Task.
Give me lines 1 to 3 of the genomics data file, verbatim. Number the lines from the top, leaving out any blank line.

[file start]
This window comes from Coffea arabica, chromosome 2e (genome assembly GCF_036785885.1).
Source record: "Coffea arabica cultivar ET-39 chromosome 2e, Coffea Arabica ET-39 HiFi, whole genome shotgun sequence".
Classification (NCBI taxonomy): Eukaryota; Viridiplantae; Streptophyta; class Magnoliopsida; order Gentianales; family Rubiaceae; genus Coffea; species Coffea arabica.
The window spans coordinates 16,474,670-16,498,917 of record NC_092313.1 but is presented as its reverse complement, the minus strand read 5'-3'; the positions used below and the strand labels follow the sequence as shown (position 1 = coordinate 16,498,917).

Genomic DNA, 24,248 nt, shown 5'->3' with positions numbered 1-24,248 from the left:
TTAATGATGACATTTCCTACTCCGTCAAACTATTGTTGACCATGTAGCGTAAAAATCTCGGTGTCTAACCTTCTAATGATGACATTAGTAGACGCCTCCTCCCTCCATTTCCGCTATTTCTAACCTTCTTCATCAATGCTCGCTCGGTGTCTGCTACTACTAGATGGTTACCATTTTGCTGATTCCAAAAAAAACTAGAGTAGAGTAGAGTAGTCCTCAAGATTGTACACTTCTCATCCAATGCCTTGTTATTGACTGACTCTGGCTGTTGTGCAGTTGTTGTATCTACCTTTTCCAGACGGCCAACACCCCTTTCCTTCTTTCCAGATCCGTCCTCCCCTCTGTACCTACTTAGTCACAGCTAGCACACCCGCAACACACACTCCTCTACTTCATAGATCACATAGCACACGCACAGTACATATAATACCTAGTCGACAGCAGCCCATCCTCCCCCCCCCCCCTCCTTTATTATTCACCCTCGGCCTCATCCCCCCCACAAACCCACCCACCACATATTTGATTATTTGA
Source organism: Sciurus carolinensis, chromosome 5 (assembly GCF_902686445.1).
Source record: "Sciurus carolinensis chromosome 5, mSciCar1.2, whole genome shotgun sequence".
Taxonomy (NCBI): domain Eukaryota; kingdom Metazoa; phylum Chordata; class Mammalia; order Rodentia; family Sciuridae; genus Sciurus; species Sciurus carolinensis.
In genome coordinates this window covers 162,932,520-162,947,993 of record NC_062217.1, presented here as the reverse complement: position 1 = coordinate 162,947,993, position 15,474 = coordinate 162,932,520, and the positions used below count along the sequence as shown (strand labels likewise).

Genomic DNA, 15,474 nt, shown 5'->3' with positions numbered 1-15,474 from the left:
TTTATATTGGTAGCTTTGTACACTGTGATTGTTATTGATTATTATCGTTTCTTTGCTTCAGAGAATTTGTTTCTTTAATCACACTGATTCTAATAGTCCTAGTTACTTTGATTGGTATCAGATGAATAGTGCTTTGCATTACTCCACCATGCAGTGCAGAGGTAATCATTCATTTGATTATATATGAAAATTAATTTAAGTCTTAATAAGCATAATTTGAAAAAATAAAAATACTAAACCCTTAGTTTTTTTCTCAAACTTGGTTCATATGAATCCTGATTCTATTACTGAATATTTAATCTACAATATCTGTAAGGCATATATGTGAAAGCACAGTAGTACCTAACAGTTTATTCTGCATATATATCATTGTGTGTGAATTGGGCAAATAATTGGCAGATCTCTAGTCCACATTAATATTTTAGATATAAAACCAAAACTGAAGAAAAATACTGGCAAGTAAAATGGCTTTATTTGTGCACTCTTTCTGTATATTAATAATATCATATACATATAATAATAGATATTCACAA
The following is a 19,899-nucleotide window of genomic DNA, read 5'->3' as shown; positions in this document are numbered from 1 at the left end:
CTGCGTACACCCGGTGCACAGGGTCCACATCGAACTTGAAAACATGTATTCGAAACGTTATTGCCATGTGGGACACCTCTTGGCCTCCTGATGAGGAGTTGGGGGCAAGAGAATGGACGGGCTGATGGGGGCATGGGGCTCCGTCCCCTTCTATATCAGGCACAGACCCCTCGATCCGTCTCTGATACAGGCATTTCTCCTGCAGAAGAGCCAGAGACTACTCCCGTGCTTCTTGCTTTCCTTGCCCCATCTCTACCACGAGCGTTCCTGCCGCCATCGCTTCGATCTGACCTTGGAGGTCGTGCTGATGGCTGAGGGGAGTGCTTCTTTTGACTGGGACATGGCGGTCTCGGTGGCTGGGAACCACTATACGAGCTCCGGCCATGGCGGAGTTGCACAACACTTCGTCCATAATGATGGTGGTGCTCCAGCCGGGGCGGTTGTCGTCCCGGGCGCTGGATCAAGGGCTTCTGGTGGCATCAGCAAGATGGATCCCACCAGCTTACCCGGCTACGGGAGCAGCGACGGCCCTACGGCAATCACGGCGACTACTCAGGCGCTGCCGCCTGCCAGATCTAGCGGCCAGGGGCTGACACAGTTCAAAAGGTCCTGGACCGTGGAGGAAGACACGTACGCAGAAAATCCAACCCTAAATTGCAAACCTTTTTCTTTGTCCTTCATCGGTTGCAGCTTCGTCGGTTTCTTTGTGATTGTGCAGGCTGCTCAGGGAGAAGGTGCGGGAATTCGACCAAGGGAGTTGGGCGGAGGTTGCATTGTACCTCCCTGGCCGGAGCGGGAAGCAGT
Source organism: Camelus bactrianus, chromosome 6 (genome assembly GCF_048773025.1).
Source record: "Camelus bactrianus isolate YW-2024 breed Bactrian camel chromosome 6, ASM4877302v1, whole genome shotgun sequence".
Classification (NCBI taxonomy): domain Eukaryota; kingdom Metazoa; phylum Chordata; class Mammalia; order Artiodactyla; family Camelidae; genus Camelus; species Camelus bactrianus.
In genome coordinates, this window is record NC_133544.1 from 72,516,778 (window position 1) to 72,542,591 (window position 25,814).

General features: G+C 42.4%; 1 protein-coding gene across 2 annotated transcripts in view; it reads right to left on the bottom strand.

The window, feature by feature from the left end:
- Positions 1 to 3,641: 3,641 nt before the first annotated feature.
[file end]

This window comes from Coffea arabica, chromosome 2e (genome assembly GCF_036785885.1).
Source record: "Coffea arabica cultivar ET-39 chromosome 2e, Coffea Arabica ET-39 HiFi, whole genome shotgun sequence".
Classification (NCBI taxonomy): Eukaryota; Viridiplantae; Streptophyta; class Magnoliopsida; order Gentianales; family Rubiaceae; genus Coffea; species Coffea arabica.